We cherish the memory of our forefathers and most of us glory and boast of our puritan ancestry, but we are silent and in wonderment when we learn that from 1777, when the people of this most glorious, most beautiful and only independent state ever admitted into the Union, first organized civil government, to 1854, burial grounds, now called cemeteries, were allowed to be used as common pasturage for the beasts of the field, for in that year the Legislature imposed a fine of twenty five dollars on any person who should knowingly turn any horse. cattle, sheep or swine, into any burying ground laid out for the purpose of interring the dead, or who should knowingly suffer the same to run in any burying ground which is properly enclosed, Not until 1863 did the representatives of the people see fit to exempt burial lots for the dead, from taxation and attachment, and not until 1876, long after the Civil War, did they, by enactment, exempt from attachment, monuments erected to the memory of the dead, and forbid the laying of highways and railroads through cemeteries, without the consent of the association or general assembly; however, it appears that the puritan conscience of the wise ones received a flickering of light as early as 1863, when the Legislature passed an act providing that proceeds of the sale of burial lots were to be kept separate from general funds and devoted to keeping in order, improving and embellishing such burial grounds. This was the year that towns were authorized to elect commissioners to have charge of the burial grounds, and when they authorized towns or its trustees to take and hold grants, gifts and bequests for the improvement of burial grounds. Notwithstanding this privilege, one is led to believe that the grants and gifts were not many, and those who bequeathed for that object, failed to have their last will and testament probated, for the generous and public spirited Legislature of 1892 passed a law that provided that when a cemetery for any cause, became unsightly, the selectmen should, on written request of any three taxpayers of such town, and within ten days from the time of such request, cause the weeds or grass to be cut, headstones or monuments to be replaced, or other disfigurements removed, and may draw orders on the town treasurer for the expenses incurred; but the amount drawn from the treasury of a town for such purpose in any year, shall not exceed fifty dollars. And a penalty of ten dollars was imposed on selectmen refusing to perform this duty. (I ask you, gentlemen of experience, to consider taking a contract under the provisions of this law.)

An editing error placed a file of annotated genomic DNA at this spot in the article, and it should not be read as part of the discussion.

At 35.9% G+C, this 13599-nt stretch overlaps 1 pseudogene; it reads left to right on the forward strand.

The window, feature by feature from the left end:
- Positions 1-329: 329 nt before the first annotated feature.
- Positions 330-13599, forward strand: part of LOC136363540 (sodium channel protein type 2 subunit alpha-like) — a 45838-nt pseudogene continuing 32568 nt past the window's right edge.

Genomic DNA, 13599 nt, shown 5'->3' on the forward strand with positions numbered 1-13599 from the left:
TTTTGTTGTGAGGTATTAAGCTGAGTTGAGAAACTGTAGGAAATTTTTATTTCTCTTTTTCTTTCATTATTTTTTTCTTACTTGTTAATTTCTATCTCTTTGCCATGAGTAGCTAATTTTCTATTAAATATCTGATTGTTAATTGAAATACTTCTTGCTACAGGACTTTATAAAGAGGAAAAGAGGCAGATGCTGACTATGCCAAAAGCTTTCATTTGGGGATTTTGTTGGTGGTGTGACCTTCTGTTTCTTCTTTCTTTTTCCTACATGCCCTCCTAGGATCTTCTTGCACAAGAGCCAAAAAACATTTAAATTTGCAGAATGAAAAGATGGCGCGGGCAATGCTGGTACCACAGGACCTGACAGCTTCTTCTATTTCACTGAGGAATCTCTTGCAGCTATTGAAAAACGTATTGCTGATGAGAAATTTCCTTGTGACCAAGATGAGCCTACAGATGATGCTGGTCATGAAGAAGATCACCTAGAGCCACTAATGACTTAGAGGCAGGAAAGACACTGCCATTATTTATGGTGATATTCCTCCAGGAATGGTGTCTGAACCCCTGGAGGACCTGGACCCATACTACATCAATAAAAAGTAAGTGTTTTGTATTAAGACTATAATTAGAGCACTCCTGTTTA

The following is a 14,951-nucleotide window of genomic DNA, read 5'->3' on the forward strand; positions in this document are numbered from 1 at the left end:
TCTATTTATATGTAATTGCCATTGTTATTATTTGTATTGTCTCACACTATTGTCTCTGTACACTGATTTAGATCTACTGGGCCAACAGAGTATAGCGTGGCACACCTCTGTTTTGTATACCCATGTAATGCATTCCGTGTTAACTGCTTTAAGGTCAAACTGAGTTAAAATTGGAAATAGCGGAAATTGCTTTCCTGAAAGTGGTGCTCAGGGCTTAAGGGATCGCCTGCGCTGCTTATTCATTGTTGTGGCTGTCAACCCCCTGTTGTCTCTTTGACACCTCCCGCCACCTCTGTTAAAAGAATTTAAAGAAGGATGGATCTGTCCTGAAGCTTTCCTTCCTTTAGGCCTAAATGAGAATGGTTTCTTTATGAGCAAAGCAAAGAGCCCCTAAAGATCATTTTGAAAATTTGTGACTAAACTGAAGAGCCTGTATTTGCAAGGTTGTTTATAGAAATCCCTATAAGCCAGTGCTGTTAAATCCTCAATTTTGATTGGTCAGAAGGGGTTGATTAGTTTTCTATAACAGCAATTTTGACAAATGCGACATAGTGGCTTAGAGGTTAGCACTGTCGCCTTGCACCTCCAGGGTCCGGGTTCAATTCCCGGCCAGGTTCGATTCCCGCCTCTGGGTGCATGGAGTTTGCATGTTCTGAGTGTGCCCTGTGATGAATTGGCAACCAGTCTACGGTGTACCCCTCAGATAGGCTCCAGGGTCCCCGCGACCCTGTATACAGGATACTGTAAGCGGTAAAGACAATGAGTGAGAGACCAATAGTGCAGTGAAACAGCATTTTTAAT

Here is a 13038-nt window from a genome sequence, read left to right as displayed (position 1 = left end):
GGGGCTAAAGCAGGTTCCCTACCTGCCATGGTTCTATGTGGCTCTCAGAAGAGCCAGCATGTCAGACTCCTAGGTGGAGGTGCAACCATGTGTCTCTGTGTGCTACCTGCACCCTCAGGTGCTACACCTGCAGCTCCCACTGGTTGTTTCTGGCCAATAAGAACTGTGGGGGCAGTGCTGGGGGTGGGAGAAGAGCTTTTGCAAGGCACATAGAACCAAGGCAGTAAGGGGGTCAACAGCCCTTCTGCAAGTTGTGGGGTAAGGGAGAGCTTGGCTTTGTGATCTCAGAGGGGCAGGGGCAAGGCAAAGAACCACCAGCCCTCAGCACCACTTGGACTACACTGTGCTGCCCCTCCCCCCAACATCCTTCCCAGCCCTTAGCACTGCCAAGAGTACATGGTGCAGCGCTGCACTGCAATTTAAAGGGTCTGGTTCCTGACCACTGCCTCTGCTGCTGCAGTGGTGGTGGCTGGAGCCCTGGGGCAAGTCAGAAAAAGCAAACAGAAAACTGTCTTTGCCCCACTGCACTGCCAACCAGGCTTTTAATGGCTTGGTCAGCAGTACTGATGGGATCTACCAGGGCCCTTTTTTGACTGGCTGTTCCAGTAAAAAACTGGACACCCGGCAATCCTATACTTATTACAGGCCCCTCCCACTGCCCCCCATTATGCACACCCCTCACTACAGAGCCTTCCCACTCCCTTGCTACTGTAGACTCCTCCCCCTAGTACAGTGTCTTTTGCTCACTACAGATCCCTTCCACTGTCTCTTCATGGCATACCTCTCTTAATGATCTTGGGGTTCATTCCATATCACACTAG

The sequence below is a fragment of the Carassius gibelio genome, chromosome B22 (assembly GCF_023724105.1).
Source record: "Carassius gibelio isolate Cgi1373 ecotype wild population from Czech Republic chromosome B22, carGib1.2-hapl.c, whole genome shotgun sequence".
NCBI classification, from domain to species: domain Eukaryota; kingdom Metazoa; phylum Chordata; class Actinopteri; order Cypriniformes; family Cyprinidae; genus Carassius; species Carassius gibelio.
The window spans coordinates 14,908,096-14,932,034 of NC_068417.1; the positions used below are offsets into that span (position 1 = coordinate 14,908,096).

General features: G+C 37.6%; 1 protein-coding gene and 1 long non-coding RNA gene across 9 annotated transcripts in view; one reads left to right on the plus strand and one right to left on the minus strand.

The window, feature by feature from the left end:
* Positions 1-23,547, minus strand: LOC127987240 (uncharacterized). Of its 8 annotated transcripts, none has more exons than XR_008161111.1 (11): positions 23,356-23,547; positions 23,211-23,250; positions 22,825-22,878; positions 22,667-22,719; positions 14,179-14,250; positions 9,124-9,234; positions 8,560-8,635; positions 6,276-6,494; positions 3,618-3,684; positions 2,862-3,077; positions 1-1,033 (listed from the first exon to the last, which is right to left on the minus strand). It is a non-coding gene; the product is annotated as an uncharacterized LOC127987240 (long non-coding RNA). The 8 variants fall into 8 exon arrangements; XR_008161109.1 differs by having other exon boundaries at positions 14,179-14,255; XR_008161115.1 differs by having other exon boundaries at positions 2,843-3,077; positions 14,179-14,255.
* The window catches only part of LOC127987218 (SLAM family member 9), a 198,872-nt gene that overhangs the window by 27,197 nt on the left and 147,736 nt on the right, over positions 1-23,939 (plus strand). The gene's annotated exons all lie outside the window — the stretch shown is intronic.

This Act of 1882 opened the way, twelve years later, for the Legislature to pass an Act, authorizing towns, by vote, to receive and hold money, in trust, for the perpetual care of private burial lots in cemeteries or elsewhere. This law was strongly opposed in many towns, and some have not yet conformed to its provisions. While Probate Courts have been authorized since 1884, to decline to make distribution to the heirs of a deceased person until suitable gravestones have been erected at the grave of such deceased; and in the settlement of insolvent estates, since 1904, executors and administrators have been required to pay the expenses of erecting a marker or headstone at the grave of the deceased, not to exceed twenty-five dollars, if so ordered and allowed by the judge of probate, it was not until 1912, that probate courts were authorized to set aside an amount not to exceed $200.00 from the funds of an estate for the perpetual care of the burial lot of a deceased person, since which date, we have seen a marked improvement in the care of cemeteries in this state.

We are told that confession is good for the soul, therefore, we confess that there are some few drawbacks about Vermont, as was said by Vermont's Great Comedian, “The sleighing gets mighty poor up here along toward the latter part of August." And following Nature's example, it is no wonder that our legislature has been a little backward in providing for the care of our cemeteries: but Vermont is not alone in this respect, for l have seen as neglected cemeteries in states of warmer climate; and now, having set our hand to the work, the improvement is bound to increase as the years go by. Sentiment is being created for further aid by cities and towns and most of our cemeteries are in the hands of competent superintendents, among whom, our own "HANTON," is a leader, and further progress is assured. We honor you, gentlemen, who are honestly striving to embellish and make more beautiful, the last resting places of our loved ones. Your work is of the most honorable, and I assure you that the Probate Courts, so far as their jurisdiction permits, heartily join hands with you in your noble work, which tends to develop the high, the noble, the spiritual. We live on in this world of struggle and rest, of work and pleasure, of hate and love, of war and peace, and at last the moulded dust is crumbled and would be blown and scattered to the four winds and soon no more. Memory of our human form would not linger in the minds of the living, were it not for the protection and tender care of our cemetery superintendents. There is no picture we have seen, no landscape viewed, which has drawn us nearer to our spiritual ideal than that of a well kept cemetery. We may erect the most beautiful monument of the most durable granite, but if that monument is left to be covered with weeds and bushes, nourished and fertilized by the earthly remains of those we called our beloved, that monument becomes a hollow mockery and stands only as a monument to the fickleness of our devotion.

Whatever our creed, whatever our belief, we all have a longing for the beautiful, and the same desire that a beautiful spot be selected for our last, long rest, that called forth one of the last recorded expressions of the great Omar Khayyam:

My tomb shall be in a spot where the north wind may scatter roses over it.
And again:
I sometimes think, that never blows so red
The roses as where some buried Caesar bled;
That every Hyacinth the garden wears,
Dropt in her lap from some once lovely head.


Morton Billings